Sunday, April 18, 2010

A lust for war

When 'A Momentary Lapse of Reason' came out, I used to have it on Vinyl, and on VHS. I must have seen this video a hundred times back then, but I haven't seen it since, nor even heard the track more than once or twice. Listening to it now brings back some ironic memories. I was pissed off that Waters was gone, but I still liked the Pink Floyd sound, the sound of David Gilmour's guitar solo's. This track always worked for me. I particularly like the way the three backing singers movetheir hips to the initial rhythm, though you can hardly see them on You Tube resolution.

In 1989, a few weeks before the fall of the Berlin Wall, I joined the Danish National Guard (HJV) and if I'd had the chance, I'd already have signed up for full military service. In 1987, it had been my plan upon leaving school. The discovery that I had one leg longer than the other, thus curving my spine into an S shape, ended that big idea and instead I spent four years in the HJV learning how to shoot every weapon they had and running through the forests playing war, right up until a surgeon cut 4 cm out of my right femur (and boy did that hurt!). In those days despite my curving spine (it never gave me any great discomfort), my head was full of illusions and I would fantasize about the Cold War destruction of everything. Militarism fuelled by an already long fascination with science fiction stories detailing a post Apocalypse world meant I was all ready to believe in a future of 'romantic devastation'. My post operation, lack of mobility, changed everything but my fascination with the romantic notion of my surviving humanity destroying everything around me. I shrugged, left the HJV and moved to Ã…rhus where the first girl I met (she lived next door to me) was Annemette.

Charmed life?

Listening to this song now, twenty one years later, I can still feel that lust for destruction in my heart. I still love the romantic idea of war, even after I've long grown out of the fantasies. I can still hear the brazen trumpets and marching feet in my head. Still see the legions forming ranks. I think at some level, all men feel this, deep downside and hidden away perhaps, or lurking just below the surface, its in our blood and its why nothing ever changes.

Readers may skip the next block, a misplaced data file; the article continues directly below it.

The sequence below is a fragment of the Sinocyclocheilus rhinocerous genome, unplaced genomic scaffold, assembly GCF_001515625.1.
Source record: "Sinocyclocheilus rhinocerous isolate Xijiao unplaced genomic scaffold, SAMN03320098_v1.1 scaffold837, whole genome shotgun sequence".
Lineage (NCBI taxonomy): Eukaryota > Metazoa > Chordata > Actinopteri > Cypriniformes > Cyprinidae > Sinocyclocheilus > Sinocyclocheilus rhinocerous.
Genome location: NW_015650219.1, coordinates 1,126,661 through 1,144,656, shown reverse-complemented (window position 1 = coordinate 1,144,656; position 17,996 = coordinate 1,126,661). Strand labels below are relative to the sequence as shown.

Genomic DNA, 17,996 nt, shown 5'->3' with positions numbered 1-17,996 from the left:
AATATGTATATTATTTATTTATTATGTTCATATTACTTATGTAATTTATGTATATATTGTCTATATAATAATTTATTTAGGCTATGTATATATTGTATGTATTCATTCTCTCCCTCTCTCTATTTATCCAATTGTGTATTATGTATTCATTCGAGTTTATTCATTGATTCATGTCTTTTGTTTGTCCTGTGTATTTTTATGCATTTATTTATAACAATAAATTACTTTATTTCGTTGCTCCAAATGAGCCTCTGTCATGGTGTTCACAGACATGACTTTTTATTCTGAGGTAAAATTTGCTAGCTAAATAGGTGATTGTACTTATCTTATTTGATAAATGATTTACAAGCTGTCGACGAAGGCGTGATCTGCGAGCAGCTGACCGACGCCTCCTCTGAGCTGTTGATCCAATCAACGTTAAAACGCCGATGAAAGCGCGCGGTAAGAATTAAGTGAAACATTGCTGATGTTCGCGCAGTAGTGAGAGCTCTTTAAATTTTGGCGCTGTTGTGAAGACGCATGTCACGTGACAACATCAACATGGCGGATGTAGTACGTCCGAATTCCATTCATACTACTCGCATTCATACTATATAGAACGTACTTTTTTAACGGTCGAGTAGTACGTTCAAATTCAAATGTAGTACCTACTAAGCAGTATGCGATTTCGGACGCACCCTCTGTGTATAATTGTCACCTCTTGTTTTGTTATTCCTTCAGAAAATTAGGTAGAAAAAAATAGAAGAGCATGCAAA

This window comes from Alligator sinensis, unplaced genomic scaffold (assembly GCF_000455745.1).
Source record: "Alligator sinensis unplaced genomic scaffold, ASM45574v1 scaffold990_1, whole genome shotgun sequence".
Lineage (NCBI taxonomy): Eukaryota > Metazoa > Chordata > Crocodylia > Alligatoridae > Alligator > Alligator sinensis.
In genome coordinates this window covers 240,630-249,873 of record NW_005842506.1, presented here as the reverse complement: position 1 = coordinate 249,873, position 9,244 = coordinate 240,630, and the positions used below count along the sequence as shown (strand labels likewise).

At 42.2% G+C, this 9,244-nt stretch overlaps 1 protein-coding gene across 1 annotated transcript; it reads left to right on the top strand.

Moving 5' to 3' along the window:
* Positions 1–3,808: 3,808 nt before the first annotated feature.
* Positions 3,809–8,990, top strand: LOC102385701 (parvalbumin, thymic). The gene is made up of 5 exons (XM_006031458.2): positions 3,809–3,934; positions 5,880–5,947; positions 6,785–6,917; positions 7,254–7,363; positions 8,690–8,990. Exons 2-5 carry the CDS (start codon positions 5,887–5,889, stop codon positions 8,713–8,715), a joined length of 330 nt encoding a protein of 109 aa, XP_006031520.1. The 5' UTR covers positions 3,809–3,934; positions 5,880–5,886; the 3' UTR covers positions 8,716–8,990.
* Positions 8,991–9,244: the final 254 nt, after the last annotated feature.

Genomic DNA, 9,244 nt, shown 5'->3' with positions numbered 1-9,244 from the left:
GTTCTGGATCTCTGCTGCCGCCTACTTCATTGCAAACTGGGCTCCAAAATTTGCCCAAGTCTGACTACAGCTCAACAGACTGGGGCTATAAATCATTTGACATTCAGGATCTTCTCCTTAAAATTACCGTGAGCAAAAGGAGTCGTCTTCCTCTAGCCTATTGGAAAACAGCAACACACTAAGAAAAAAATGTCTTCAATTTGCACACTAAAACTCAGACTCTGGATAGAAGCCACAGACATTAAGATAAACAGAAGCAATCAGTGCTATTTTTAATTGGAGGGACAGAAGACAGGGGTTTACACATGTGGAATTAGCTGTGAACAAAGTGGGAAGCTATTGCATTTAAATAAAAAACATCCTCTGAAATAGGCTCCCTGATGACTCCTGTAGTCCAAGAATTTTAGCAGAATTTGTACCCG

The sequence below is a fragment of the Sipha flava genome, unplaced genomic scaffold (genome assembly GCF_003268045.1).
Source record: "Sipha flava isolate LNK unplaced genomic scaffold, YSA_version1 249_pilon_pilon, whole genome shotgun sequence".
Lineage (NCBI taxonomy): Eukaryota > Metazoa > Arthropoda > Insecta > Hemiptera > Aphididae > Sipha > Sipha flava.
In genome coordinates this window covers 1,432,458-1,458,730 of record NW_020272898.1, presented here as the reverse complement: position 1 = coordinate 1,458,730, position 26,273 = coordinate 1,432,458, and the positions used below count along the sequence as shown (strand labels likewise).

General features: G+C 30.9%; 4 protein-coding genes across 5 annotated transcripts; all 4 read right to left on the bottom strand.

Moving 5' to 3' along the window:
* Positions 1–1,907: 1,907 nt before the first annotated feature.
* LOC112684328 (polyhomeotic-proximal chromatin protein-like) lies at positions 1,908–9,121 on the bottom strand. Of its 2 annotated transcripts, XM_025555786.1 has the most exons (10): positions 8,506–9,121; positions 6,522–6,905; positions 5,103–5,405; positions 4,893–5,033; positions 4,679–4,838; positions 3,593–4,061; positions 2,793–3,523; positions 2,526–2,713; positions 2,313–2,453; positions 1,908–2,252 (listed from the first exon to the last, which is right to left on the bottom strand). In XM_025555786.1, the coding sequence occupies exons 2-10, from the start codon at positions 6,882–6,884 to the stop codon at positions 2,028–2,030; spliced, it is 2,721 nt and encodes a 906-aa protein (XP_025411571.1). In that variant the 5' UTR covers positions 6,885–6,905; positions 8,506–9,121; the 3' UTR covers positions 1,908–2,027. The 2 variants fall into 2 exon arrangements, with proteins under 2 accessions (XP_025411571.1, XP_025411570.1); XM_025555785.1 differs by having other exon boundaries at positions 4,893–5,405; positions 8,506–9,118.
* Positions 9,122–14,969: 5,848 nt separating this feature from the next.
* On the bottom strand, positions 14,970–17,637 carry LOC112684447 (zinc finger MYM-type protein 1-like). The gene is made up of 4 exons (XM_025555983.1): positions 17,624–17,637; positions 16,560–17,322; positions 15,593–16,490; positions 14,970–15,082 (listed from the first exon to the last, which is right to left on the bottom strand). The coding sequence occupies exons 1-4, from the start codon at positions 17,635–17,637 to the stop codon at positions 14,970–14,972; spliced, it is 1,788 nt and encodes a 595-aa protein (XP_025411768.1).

Its not the killing. Its the drama of it. The realisation that your never more alive than right now, in this very moment, and when you go into battle, everything you are, everything you might ever be, is at stake. The risk is immense, the gains few, but the urge to fight persists, even if its by proxy, seen on a screen or heard in head phones whilst sitting on a bus, the urge to unleash Hell is ever present.

Good old Ridley Scott. No one does cavalry charges like Ridley!


Steve-the-Wargamer said...

Blimey - Ridley Scott and the Floyd in one post - does it get any better???

At the nub of it all I think that's why so many wargamers are men - any wargamer worth his salt has done a fair amount of reading into the subject of war - we know what it's like (or as well as we can when reading rather than actually experiencing it) and yet we still understand about the flags, the glory, the bravery, the sheer unmitigated courage of men under fire.. it's stirring stuff - man at his worst, and his finest, at the same time...

Jan (moif) said...

I also like story telling though, possibly more so than the war stuff which is probably why I don't play all that many actual war games like you and GM

brando said...

"The risk is immense, the gains few, but the urge to fight persists."

That's well said.